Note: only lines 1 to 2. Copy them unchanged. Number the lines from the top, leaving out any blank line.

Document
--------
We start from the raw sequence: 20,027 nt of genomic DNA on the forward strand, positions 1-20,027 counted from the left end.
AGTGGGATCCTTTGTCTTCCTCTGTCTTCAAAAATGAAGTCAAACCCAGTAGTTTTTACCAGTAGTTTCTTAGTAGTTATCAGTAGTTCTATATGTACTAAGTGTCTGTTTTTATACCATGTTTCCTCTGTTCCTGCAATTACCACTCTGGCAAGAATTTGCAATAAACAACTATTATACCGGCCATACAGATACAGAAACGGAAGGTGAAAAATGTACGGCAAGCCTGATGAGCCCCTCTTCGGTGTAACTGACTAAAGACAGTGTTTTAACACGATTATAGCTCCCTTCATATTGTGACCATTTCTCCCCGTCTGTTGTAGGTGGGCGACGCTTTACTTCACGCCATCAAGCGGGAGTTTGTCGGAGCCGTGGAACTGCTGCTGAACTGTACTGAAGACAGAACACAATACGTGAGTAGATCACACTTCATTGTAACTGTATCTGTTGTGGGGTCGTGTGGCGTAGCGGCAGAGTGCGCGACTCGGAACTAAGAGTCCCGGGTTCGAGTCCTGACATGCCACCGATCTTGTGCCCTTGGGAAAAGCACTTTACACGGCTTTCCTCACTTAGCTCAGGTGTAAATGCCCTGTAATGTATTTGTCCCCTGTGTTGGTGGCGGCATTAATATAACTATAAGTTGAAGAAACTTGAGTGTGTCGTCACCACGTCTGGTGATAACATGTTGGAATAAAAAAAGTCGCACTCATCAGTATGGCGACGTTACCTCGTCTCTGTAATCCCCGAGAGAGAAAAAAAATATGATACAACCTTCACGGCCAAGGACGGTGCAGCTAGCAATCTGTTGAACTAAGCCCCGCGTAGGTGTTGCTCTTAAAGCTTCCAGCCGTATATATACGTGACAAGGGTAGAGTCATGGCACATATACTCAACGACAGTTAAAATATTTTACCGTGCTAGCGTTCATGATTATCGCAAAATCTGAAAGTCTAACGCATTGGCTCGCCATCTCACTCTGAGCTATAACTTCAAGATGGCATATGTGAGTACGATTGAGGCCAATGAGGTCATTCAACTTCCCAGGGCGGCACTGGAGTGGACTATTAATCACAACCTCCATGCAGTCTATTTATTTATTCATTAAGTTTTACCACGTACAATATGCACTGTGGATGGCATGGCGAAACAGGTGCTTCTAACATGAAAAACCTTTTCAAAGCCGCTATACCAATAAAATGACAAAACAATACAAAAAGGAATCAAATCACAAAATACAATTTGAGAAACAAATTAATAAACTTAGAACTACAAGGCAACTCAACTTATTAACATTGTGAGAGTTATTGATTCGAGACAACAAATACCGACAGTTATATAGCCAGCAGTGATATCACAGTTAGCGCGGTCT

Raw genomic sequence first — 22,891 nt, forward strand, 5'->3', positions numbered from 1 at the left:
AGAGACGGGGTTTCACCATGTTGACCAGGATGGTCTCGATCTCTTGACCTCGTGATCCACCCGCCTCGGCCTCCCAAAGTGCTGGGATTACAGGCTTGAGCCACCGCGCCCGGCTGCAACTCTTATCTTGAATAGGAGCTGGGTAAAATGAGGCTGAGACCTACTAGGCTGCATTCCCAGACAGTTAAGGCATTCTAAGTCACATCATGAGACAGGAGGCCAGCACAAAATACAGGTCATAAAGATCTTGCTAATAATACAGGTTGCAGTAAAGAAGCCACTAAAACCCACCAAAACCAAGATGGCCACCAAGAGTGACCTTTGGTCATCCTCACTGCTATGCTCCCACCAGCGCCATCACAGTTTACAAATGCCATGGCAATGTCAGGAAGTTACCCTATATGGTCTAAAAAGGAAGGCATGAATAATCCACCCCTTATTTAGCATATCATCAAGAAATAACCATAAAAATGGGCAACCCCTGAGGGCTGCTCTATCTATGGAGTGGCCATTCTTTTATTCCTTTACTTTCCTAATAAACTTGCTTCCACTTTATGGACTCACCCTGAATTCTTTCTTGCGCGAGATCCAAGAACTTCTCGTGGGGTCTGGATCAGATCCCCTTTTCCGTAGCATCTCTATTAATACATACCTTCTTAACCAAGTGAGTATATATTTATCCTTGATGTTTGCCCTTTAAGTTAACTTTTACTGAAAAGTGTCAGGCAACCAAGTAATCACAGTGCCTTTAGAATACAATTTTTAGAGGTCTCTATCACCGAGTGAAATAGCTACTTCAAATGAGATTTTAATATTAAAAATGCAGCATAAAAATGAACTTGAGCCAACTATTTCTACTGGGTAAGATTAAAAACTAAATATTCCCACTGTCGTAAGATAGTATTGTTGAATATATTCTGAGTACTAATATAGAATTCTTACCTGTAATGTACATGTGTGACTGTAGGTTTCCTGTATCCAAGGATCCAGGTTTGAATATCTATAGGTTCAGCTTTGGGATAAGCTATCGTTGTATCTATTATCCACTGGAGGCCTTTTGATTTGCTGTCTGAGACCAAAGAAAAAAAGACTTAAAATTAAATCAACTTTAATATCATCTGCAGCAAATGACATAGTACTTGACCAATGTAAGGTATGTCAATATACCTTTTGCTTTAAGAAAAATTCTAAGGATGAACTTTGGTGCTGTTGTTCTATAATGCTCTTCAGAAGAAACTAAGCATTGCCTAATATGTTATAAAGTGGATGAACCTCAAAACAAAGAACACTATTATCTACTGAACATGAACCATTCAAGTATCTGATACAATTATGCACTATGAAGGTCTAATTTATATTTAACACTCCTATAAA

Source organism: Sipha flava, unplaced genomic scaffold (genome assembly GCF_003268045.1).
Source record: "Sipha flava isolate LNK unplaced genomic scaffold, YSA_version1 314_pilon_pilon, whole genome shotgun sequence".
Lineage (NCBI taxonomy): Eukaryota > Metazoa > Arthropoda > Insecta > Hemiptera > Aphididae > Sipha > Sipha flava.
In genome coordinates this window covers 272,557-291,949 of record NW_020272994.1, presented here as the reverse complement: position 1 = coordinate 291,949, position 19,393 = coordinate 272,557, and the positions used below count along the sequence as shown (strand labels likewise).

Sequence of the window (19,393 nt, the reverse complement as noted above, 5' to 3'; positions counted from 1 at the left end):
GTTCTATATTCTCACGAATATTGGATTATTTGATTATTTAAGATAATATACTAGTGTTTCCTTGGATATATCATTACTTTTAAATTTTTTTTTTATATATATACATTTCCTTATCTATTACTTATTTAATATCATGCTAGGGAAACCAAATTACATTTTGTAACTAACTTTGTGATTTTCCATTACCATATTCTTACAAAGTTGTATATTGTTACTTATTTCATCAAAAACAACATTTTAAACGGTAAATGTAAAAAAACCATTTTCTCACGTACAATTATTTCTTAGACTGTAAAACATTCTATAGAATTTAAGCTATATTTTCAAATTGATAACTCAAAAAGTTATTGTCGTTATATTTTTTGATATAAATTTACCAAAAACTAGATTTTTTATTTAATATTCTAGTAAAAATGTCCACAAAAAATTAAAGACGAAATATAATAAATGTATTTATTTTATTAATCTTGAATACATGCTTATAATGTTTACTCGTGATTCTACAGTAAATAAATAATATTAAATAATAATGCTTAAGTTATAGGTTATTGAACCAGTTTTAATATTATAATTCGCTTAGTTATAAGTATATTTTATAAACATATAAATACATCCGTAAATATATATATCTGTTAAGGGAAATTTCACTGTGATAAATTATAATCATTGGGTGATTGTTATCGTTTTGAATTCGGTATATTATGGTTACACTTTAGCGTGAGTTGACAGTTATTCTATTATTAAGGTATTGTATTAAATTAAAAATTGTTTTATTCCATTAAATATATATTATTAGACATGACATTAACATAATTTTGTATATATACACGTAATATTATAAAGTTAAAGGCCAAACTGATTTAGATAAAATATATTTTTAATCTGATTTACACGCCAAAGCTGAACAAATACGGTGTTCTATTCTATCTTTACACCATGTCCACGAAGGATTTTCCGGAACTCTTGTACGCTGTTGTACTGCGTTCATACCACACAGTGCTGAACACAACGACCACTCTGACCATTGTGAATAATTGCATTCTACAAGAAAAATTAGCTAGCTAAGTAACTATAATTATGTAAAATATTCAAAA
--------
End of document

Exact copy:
We start from the raw sequence: 20,027 nt of genomic DNA on the forward strand, positions 1-20,027 counted from the left end.
AGTGGGATCCTTTGTCTTCCTCTGTCTTCAAAAATGAAGTCAAACCCAGTAGTTTTTACCAGTAGTTTCTTAGTAGTTATCAGTAGTTCTATATGTACTAAGTGTCTGTTTTTATACCATGTTTCCTCTGTTCCTGCAATTACCACTCTGGCAAGAATTTGCAATAAACAACTATTATACCGGCCATACAGATACAGAAACGGAAGGTGAAAAATGTACGGCAAGCCTGATGAGCCCCTCTTCGGTGTAACTGACTAAAGACAGTGTTTTAACACGATTATAGCTCCCTTCATATTGTGACCATTTCTCCCCGTCTGTTGTAGGTGGGCGACGCTTTACTTCACGCCATCAAGCGGGAGTTTGTCGGAGCCGTGGAACTGCTGCTGAACTGTACTGAAGACAGAACACAATACGTGAGTAGATCACACTTCATTGTAACTGTATCTGTTGTGGGGTCGTGTGGCGTAGCGGCAGAGTGCGCGACTCGGAACTAAGAGTCCCGGGTTCGAGTCCTGACATGCCACCGATCTTGTGCCCTTGGGAAAAGCACTTTACACGGCTTTCCTCACTTAGCTCAGGTGTAAATGCCCTGTAATGTATTTGTCCCCTGTGTTGGTGGCGGCATTAATATAACTATAAGTTGAAGAAACTTGAGTGTGTCGTCACCACGTCTGGTGATAACATGTTGGAATAAAAAAAGTCGCACTCATCAGTATGGCGACGTTACCTCGTCTCTGTAATCCCCGAGAGAGAAAAAAAATATGATACAACCTTCACGGCCAAGGACGGTGCAGCTAGCAATCTGTTGAACTAAGCCCCGCGTAGGTGTTGCTCTTAAAGCTTCCAGCCGTATATATACGTGACAAGGGTAGAGTCATGGCACATATACTCAACGACAGTTAAAATATTTTACCGTGCTAGCGTTCATGATTATCGCAAAATCTGAAAGTCTAACGCATTGGCTCGCCATCTCACTCTGAGCTATAACTTCAAGATGGCATATGTGAGTACGATTGAGGCCAATGAGGTCATTCAACTTCCCAGGGCGGCACTGGAGTGGACTATTAATCACAACCTCCATGCAGTCTATTTATTTATTCATTAAGTTTTACCACGTACAATATGCACTGTGGATGGCATGGCGAAACAGGTGCTTCTAACATGAAAAACCTTTTCAAAGCCGCTATACCAATAAAATGACAAAACAATACAAAAAGGAATCAAATCACAAAATACAATTTGAGAAACAAATTAATAAACTTAGAACTACAAGGCAACTCAACTTATTAACATTGTGAGAGTTATTGATTCGAGACAACAAATACCGACAGTTATATAGCCAGCAGTGATATCACAGTTAGCGCGGTCT